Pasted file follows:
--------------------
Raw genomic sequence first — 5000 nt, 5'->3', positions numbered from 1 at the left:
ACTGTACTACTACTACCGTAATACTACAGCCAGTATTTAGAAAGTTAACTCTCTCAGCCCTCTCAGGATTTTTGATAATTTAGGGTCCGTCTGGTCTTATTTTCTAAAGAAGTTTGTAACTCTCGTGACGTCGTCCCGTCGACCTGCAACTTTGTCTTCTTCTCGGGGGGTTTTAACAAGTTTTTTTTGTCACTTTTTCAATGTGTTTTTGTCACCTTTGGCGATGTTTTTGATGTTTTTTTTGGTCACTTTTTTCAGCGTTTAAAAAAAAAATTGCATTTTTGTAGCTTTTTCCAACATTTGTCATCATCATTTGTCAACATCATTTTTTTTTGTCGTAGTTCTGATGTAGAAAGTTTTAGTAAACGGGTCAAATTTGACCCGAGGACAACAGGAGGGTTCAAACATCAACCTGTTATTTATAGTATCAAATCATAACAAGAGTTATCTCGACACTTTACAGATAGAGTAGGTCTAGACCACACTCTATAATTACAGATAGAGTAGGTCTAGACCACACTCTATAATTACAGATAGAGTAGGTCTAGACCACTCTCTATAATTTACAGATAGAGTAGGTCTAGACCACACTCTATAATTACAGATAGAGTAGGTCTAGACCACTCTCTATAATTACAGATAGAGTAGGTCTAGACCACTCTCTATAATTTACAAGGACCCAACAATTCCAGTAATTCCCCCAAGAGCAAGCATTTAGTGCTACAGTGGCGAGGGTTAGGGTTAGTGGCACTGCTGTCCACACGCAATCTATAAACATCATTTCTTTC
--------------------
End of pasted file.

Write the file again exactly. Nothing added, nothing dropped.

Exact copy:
Raw genomic sequence first — 5000 nt, 5'->3', positions numbered from 1 at the left:
ACTGTACTACTACTACCGTAATACTACAGCCAGTATTTAGAAAGTTAACTCTCTCAGCCCTCTCAGGATTTTTGATAATTTAGGGTCCGTCTGGTCTTATTTTCTAAAGAAGTTTGTAACTCTCGTGACGTCGTCCCGTCGACCTGCAACTTTGTCTTCTTCTCGGGGGGTTTTAACAAGTTTTTTTTGTCACTTTTTCAATGTGTTTTTGTCACCTTTGGCGATGTTTTTGATGTTTTTTTTGGTCACTTTTTTCAGCGTTTAAAAAAAAAATTGCATTTTTGTAGCTTTTTCCAACATTTGTCATCATCATTTGTCAACATCATTTTTTTTTGTCGTAGTTCTGATGTAGAAAGTTTTAGTAAACGGGTCAAATTTGACCCGAGGACAACAGGAGGGTTCAAACATCAACCTGTTATTTATAGTATCAAATCATAACAAGAGTTATCTCGACACTTTACAGATAGAGTAGGTCTAGACCACACTCTATAATTACAGATAGAGTAGGTCTAGACCACACTCTATAATTACAGATAGAGTAGGTCTAGACCACTCTCTATAATTTACAGATAGAGTAGGTCTAGACCACACTCTATAATTACAGATAGAGTAGGTCTAGACCACTCTCTATAATTACAGATAGAGTAGGTCTAGACCACTCTCTATAATTTACAAGGACCCAACAATTCCAGTAATTCCCCCAAGAGCAAGCATTTAGTGCTACAGTGGCGAGGGTTAGGGTTAGTGGCACTGCTGTCCACACGCAATCTATAAACATCATTTCTTTC